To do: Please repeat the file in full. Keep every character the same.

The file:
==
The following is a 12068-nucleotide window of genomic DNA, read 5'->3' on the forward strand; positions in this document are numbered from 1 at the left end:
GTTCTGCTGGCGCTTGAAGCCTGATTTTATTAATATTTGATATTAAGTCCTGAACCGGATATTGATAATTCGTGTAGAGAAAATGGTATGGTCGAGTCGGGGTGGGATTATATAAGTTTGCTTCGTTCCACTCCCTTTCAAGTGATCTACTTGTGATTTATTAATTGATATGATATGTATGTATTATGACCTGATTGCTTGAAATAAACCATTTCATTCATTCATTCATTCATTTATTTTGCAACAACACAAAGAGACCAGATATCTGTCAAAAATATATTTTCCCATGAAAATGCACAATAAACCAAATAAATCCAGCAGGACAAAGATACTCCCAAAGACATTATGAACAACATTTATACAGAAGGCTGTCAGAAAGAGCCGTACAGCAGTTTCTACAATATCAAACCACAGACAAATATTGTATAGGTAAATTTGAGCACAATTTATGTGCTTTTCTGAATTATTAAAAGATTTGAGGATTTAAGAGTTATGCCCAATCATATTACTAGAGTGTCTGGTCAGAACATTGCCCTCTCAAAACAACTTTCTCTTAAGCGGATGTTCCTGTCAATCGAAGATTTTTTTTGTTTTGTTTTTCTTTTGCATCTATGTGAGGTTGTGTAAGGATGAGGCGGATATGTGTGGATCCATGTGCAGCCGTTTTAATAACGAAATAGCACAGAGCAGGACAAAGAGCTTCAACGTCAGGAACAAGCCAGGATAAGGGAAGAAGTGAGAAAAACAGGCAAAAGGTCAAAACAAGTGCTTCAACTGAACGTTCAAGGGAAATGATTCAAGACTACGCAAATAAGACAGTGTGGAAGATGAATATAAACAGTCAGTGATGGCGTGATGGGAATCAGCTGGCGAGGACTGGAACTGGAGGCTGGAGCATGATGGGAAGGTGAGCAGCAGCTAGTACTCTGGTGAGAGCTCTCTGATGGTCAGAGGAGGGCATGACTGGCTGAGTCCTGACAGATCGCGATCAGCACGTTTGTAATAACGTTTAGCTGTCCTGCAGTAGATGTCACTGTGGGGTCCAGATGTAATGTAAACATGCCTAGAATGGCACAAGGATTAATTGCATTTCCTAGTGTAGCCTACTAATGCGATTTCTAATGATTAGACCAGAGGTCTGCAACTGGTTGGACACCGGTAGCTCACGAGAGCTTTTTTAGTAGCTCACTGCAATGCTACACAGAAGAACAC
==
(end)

The following is a 12068-nucleotide window of genomic DNA, read 5'->3' on the forward strand; positions in this document are numbered from 1 at the left end:
GTTCTGCTGGCGCTTGAAGCCTGATTTTATTAATATTTGATATTAAGTCCTGAACCGGATATTGATAATTCGTGTAGAGAAAATGGTATGGTCGAGTCGGGGTGGGATTATATAAGTTTGCTTCGTTCCACTCCCTTTCAAGTGATCTACTTGTGATTTATTAATTGATATGATATGTATGTATTATGACCTGATTGCTTGAAATAAACCATTTCATTCATTCATTCATTCATTTATTTTGCAACAACACAAAGAGACCAGATATCTGTCAAAAATATATTTTCCCATGAAAATGCACAATAAACCAAATAAATCCAGCAGGACAAAGATACTCCCAAAGACATTATGAACAACATTTATACAGAAGGCTGTCAGAAAGAGCCGTACAGCAGTTTCTACAATATCAAACCACAGACAAATATTGTATAGGTAAATTTGAGCACAATTTATGTGCTTTTCTGAATTATTAAAAGATTTGAGGATTTAAGAGTTATGCCCAATCATATTACTAGAGTGTCTGGTCAGAACATTGCCCTCTCAAAACAACTTTCTCTTAAGCGGATGTTCCTGTCAATCGAAGATTTTTTTTGTTTTGTTTTTCTTTTGCATCTATGTGAGGTTGTGTAAGGATGAGGCGGATATGTGTGGATCCATGTGCAGCCGTTTTAATAACGAAATAGCACAGAGCAGGACAAAGAGCTTCAACGTCAGGAACAAGCCAGGATAAGGGAAGAAGTGAGAAAAACAGGCAAAAGGTCAAAACAAGTGCTTCAACTGAACGTTCAAGGGAAATGATTCAAGACTACGCAAATAAGACAGTGTGGAAGATGAATATAAACAGTCAGTGATGGCGTGATGGGAATCAGCTGGCGAGGACTGGAACTGGAGGCTGGAGCATGATGGGAAGGTGAGCAGCAGCTAGTACTCTGGTGAGAGCTCTCTGATGGTCAGAGGAGGGCATGACTGGCTGAGTCCTGACAGATCGCGATCAGCACGTTTGTAATAACGTTTAGCTGTCCTGCAGTAGATGTCACTGTGGGGTCCAGATGTAATGTAAACATGCCTAGAATGGCACAAGGATTAATTGCATTTCCTAGTGTAGCCTACTAATGCGATTTCTAATGATTAGACCAGAGGTCTGCAACTGGTTGGACACCGGTAGCTCACGAGAGCTTTTTTAGTAGCTCACTGCAATGCTACACAGAAGAACAC